There was no relationship between parents having accessed the PlayTalkRead website and children's vocabulary ability at age 3. With such small numbers having accessed the site (18% by the time the child was aged 3 in 2012/13), this is unsurprising. In addition, our measure of accessing the PlayTalkRead website is simply that - an indication of whether the parent was aware of and had visited the site. It does not measure the frequency of visits, the time spent considering the information, the commitment to applying the information to interactions with the child or any application as a result. Having more of this information would allow consideration of whether a certain intensity of engagement with the PlayTalkRead website is associated with better language development. Nevertheless, this would still be challenging with the small number of parents who reported using the site at all. It is also possible that a more comprehensive measure of engagement with the PlayTalkRead campaign (including the face-to-face elements) would have yielded different results.

Children's enjoyment of reading

At age eight, the vast majority of children enjoy reading and a great many like it 'a lot'. Whilst girls were more likely than boys to enjoy reading, there were no differences by socio-economic characteristics; children of all social backgrounds were similarly likely to enjoy reading. This is an encouraging finding. Whilst findings in this and other GUS reports show differences in cognitive development by social background are evident from a young age, there are no such differences in enjoyment of reading. Links between the time spent reading and positive cognitive development are well evidenced. If enjoyment of reading can therefore be translated into an increase in reading, especially among more disadvantaged children, this offers an important opportunity to address some of the inequality in cognitive development in the primary school years.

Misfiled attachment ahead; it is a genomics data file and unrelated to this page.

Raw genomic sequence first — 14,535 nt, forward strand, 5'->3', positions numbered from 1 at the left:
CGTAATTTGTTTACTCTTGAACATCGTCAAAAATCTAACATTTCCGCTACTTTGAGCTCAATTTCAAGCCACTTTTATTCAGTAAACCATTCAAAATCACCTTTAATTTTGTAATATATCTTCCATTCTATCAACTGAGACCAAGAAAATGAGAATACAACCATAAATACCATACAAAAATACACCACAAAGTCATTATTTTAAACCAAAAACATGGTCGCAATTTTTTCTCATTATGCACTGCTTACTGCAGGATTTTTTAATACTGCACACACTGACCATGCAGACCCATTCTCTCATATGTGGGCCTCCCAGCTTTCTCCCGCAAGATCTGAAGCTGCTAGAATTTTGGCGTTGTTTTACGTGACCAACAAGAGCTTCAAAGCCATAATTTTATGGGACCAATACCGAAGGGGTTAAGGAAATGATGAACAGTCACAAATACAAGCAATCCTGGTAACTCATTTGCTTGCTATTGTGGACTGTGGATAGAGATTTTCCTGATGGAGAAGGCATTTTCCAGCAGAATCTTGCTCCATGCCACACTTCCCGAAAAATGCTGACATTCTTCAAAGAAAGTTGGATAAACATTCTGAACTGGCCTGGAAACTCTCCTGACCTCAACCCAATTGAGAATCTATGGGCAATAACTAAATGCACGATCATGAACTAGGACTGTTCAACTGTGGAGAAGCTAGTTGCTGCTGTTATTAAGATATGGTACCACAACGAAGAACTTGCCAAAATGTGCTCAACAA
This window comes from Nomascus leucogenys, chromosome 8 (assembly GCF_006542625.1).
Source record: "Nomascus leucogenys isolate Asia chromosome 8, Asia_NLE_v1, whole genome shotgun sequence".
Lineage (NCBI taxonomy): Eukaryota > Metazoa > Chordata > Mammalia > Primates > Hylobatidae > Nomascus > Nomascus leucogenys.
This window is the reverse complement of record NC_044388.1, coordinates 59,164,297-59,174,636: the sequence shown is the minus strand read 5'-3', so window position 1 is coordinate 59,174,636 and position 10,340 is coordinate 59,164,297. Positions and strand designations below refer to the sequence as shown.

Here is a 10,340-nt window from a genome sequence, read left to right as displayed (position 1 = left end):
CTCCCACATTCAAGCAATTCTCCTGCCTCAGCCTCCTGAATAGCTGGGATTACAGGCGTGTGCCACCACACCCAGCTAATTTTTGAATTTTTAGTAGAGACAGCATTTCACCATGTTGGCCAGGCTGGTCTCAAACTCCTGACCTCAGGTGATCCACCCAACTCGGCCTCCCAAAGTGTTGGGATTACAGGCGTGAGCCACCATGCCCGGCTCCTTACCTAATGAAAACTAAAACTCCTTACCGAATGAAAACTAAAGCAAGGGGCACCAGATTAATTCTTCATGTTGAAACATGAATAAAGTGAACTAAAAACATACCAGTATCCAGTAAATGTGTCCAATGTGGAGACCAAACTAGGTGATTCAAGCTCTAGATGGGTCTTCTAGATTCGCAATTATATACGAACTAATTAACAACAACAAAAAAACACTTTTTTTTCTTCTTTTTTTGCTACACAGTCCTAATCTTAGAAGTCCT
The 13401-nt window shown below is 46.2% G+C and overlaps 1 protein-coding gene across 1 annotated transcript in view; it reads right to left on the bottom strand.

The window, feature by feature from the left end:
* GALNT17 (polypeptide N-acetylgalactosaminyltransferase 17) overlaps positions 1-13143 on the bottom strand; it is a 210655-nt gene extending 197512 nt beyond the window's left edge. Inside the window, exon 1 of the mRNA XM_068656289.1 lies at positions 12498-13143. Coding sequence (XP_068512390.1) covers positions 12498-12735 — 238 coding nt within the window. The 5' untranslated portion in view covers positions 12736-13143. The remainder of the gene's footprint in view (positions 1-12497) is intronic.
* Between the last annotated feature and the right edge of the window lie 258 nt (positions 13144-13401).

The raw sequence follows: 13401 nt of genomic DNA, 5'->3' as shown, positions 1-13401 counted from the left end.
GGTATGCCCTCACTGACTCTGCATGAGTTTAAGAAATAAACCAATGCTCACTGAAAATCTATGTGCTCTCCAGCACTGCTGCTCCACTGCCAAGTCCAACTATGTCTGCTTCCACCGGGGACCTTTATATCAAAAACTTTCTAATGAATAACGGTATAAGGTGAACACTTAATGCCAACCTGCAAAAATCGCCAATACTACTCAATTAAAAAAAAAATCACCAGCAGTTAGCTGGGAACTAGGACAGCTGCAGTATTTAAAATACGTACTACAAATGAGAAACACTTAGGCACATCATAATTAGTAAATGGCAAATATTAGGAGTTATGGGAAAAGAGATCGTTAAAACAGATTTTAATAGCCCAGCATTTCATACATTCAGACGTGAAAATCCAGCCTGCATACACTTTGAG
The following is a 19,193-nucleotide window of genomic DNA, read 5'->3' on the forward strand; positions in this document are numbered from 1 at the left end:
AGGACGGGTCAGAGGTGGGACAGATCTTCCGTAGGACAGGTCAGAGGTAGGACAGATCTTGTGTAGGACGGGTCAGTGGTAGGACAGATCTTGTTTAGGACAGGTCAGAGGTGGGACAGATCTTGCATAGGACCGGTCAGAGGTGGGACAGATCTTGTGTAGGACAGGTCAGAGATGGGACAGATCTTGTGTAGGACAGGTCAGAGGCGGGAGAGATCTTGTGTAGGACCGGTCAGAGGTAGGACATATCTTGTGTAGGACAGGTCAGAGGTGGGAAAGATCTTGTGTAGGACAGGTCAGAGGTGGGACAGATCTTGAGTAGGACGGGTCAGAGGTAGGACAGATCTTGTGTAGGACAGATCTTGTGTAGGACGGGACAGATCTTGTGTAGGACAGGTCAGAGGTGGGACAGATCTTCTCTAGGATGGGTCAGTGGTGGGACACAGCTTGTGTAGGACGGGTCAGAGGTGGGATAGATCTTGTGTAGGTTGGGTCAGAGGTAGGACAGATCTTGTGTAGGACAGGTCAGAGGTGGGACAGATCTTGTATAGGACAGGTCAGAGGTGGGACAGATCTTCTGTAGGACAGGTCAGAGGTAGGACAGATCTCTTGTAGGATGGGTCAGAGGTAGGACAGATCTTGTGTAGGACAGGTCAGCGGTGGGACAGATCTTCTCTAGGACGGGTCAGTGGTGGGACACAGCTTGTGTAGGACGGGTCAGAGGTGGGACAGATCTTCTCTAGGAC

There were also no differences in enjoyment of reading according to the frequency the child was read to in their early years. Thus if a child is not frequently exposed to reading during the early years of their life this does not appear to make them less likely to enjoy reading during later childhood. However, the measure of enjoyment used here does not tell us anything about the frequency at which children read at age 8, or the extent to which they read for pleasure rather than as an exercise for school. Further research exploring these relationships would be useful in understanding more about the influence of early reading on children's later reading behaviour.

Concluding remarks

Overall, the results from this report present a mixed picture. On average, children aged 3 in Scotland in 2013 had better vocabulary ability than those aged 3 in 2007/08. Whilst there is still a large gap between the most and least advantaged children there is some suggestion that this has narrowed slightly. Most parents engage frequently in home learning activities with their children at 10 months and age 3, and the proportion of parents doing this when their child is aged 10 months has also increased over time.

These activities continue to be positively associated with better vocabulary development at age 3 for all children. This implies that if more parents can be encouraged to engage frequently in home learning activities with their child or children, this may lead to an improvement in language outcomes for children and a narrowing of inequalities between children with different social backgrounds. Furthermore, other research evidence suggests that improving children's early outcomes will impact positively on their outcomes in later life.